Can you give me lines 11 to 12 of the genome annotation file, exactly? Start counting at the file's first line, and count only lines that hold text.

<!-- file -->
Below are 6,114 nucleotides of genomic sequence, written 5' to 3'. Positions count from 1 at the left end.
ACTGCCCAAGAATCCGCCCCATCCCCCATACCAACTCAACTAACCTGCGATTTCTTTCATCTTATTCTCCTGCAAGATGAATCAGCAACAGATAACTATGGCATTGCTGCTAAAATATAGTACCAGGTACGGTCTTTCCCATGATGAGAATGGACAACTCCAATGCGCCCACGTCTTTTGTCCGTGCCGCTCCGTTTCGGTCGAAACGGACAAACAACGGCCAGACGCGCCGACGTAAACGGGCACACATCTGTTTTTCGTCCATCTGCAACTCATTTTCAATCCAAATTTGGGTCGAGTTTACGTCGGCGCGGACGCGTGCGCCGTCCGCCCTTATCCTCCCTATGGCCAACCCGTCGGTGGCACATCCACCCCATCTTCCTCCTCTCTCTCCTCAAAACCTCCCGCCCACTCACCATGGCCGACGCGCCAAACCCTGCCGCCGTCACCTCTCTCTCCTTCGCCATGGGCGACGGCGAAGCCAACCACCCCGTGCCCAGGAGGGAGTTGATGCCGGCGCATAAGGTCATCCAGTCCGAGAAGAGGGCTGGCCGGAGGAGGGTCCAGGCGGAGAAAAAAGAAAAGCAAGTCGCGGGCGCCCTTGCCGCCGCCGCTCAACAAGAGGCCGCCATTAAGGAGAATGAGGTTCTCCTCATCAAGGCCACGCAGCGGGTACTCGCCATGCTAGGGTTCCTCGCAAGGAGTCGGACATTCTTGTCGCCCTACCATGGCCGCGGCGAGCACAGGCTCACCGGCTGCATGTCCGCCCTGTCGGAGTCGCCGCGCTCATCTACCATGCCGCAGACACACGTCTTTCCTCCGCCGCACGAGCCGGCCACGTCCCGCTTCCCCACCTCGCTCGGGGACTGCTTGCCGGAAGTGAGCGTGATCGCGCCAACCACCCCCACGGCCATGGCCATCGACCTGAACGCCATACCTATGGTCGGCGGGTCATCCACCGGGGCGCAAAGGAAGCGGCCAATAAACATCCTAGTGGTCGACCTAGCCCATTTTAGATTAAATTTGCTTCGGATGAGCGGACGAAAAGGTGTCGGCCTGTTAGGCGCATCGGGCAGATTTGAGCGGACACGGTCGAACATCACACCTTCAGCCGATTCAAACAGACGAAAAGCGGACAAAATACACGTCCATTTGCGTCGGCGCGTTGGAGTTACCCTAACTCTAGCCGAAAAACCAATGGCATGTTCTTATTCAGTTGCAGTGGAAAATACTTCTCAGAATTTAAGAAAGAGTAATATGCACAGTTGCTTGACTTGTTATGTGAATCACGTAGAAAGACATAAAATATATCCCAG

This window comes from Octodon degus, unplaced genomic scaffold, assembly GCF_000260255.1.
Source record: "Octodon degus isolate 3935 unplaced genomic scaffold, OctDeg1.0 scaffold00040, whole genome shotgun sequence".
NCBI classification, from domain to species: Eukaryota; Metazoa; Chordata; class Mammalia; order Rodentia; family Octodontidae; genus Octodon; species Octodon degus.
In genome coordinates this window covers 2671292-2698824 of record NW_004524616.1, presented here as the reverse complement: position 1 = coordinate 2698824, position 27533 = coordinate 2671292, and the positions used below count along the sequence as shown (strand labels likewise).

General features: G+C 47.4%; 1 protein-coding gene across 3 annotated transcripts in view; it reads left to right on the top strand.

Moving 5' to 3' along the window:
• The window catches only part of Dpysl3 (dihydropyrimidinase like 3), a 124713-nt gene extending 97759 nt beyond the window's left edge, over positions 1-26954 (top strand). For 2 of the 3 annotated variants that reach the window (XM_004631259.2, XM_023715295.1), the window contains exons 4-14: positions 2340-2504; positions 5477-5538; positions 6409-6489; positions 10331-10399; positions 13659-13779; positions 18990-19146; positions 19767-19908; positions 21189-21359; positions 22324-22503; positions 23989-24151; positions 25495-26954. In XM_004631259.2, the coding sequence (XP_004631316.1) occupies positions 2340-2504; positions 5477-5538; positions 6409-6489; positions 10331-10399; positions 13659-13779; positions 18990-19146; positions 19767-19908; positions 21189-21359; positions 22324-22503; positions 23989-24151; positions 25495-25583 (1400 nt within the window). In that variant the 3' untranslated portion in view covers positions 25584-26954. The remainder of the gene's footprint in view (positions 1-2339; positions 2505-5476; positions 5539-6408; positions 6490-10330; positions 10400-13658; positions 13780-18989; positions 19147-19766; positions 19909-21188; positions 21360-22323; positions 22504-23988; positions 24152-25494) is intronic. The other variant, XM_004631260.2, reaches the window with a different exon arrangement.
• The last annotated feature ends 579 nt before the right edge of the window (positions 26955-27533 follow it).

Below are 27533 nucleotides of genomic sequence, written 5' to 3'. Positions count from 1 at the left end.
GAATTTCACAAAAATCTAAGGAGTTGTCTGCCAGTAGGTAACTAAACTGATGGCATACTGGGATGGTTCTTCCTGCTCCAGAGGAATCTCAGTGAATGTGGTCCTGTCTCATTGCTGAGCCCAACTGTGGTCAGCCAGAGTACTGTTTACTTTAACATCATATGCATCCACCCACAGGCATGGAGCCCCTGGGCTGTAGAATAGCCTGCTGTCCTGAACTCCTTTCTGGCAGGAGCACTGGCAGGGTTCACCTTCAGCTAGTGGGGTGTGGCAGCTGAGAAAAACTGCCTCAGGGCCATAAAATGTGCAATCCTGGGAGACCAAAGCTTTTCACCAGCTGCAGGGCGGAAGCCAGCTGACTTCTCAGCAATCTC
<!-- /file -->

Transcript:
Below are 27533 nucleotides of genomic sequence, written 5' to 3'. Positions count from 1 at the left end.
GAATTTCACAAAAATCTAAGGAGTTGTCTGCCAGTAGGTAACTAAACTGATGGCATACTGGGATGGTTCTTCCTGCTCCAGAGGAATCTCAGTGAATGTGGTCCTGTCTCATTGCTGAGCCCAACTGTGGTCAGCCAGAGTACTGTTTACTTTAACATCATATGCATCCACCCACAGGCATGGAGCCCCTGGGCTGTAGAATAGCCTGCTGTCCTGAACTCCTTTCTGGCAGGAGCACTGGCAGGGTTCACCTTCAGCTAGTGGGGTGTGGCAGCTGAGAAAAACTGCCTCAGGGCCATAAAATGTGCAATCCTGGGAGACCAAAGCTTTTCACCAGCTGCAGGGCGGAAGCCAGCTGACTTCTCAGCAATCTC